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John Legend and Jesse Williams On Racism In America: Nothing Is ‘Free From the Stain’

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John Legend and Jesse Williams have each used their platforms to elevate the conversation about race. (the Atlantic screenshot)

Two noteworthy entertainer-activists are addressing America’s racism issues head-on. Pals John Legend and Jesse Williams have each used their clout as a Grammy-winning singer and longtime “Grey’s Anatomy” actor respectively to become outspoken about the issue of Black oppression.

In a sitdown with the Atlantic, the pair, who have either given a speech demanding answers for the discrimination Blacks endure or used Twitter to criticize the Commander-in-Cheif and his son, addressed what they feel is going on with the country’s race problem.

“The issue of racism has been such a foundational part of America’s history because of slavery and the caste system that slavery established, and almost no institution or historical aspect is free from that stain,” Legend said. “There may be different ways of discussing it now because of social media — I think the conversation is more elevated and transparent than it used to be — but we have to realize that this has always been a huge issue of contention and conflict in America. We had the Civil War, the civil rights movement, decades of lynchings and the KKK — we’re not more polarized now than we were in the past.”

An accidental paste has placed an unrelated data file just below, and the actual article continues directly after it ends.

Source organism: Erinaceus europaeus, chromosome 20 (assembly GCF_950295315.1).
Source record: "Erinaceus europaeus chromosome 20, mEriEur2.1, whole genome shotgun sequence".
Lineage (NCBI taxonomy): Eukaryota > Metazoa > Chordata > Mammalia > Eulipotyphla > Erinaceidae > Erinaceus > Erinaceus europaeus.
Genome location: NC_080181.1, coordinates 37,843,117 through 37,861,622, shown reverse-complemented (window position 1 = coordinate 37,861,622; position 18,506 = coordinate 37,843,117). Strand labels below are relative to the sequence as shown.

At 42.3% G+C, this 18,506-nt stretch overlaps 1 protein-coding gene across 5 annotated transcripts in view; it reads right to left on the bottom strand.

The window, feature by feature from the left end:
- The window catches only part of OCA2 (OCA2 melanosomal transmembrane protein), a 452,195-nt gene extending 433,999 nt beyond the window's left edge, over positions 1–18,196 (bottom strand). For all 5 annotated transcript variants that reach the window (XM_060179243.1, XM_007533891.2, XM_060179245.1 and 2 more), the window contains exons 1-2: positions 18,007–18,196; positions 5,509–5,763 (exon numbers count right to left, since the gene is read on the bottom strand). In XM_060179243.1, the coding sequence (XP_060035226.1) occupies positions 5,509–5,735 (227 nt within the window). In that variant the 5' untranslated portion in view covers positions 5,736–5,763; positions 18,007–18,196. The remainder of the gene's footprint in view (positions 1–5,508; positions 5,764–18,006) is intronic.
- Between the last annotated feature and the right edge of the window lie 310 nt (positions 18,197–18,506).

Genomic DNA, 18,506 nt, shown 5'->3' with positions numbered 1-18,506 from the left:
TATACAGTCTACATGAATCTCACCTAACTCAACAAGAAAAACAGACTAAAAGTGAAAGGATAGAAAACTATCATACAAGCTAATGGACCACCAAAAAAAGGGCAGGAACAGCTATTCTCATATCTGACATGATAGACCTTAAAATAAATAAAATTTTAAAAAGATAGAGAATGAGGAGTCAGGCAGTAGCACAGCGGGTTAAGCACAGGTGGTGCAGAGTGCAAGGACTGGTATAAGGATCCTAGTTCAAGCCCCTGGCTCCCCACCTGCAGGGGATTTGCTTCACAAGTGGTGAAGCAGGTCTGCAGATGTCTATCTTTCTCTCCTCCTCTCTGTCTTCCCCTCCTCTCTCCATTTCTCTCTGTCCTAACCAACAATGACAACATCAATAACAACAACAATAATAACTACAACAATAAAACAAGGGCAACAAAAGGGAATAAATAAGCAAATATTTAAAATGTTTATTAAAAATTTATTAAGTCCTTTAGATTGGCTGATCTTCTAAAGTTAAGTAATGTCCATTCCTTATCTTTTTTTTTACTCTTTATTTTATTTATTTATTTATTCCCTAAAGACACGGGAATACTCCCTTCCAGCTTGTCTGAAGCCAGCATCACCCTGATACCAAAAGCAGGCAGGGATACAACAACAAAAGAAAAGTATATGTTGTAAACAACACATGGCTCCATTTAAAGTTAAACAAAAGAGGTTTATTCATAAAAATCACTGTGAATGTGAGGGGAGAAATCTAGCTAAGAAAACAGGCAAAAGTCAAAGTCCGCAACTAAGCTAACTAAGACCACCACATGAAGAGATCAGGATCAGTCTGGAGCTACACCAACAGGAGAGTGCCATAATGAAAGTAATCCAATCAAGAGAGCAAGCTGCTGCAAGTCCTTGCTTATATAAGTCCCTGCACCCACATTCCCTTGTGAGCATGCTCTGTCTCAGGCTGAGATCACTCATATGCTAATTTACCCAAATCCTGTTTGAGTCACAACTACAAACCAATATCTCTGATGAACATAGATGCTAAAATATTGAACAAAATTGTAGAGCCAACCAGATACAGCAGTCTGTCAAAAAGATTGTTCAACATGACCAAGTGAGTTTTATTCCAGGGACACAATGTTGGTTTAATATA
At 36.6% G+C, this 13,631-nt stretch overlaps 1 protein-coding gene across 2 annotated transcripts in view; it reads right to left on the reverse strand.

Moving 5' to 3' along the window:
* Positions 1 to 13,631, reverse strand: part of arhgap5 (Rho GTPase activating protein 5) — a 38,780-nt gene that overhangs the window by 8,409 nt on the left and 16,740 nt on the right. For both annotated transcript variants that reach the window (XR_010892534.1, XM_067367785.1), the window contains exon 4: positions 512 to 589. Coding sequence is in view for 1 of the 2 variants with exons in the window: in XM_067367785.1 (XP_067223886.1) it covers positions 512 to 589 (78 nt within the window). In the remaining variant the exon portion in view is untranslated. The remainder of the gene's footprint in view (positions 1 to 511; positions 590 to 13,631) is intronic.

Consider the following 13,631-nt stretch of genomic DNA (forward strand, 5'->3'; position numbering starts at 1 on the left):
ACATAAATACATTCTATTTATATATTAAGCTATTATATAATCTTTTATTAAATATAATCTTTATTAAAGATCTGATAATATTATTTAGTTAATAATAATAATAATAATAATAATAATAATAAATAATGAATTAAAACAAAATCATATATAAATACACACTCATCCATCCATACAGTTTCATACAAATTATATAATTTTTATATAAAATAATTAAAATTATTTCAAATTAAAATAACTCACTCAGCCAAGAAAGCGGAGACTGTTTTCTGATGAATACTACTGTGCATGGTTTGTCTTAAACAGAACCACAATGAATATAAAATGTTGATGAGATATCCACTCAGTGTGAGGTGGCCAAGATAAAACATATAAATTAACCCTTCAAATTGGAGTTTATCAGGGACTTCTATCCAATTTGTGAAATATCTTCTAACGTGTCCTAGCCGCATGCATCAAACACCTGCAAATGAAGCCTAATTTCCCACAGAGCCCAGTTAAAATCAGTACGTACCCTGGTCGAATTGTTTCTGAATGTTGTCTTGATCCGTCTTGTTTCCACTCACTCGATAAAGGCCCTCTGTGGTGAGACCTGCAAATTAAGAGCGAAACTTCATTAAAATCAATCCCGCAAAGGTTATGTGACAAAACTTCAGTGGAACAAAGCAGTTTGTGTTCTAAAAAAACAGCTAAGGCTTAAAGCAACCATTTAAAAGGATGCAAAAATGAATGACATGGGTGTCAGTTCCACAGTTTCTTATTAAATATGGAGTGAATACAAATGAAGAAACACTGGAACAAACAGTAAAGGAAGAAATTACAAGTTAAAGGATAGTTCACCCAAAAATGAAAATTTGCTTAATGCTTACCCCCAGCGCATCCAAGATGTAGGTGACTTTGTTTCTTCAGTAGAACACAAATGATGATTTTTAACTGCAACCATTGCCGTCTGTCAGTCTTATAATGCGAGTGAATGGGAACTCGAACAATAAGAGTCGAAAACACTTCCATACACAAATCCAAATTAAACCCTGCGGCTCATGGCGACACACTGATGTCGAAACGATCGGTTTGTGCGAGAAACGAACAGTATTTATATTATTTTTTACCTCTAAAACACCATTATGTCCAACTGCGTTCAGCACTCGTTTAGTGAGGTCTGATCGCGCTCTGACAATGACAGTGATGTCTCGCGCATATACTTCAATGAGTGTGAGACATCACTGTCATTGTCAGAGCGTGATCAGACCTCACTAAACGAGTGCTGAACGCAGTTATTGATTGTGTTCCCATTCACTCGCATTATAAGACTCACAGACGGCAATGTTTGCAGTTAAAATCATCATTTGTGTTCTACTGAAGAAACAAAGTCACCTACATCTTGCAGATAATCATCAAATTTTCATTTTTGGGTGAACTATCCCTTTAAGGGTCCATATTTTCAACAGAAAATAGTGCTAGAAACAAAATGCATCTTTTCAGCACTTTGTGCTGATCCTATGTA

Williams added that the internet has provided people of all backgrounds with more knowledge and access to what’s going on noting, “They have to work harder to weave narratives that make it sound like we’re delusional.”

Regarding where we are today, the actor acknowledged that although he’s “inspired,” he thinks things are “ugly.”

“Nobody wants to look at this guy [Donald Trump] talk and kick up this fervor and bring out the worst in everybody,” he said. “That’s unpleasant. It’s like a body detoxing — ­the oils come out and the pimples come out, and it stinks and it’s nasty, but it’s a part of the process of purging our body. I welcome it in that sense, but we have to stay vigilant because people are still suffering and prisons are still full of Black and brown folks.”

Indeed, the prison population in America remains overwhelmingly filled with Black men in particular. A 2017 study by Washington, D.C.’s Urban Institute revealed that among inmates who were serving the longest sentences, Black men made up the majority.

“I think it could produce a better society if we continue to hold our leaders accountable,” Legend added.

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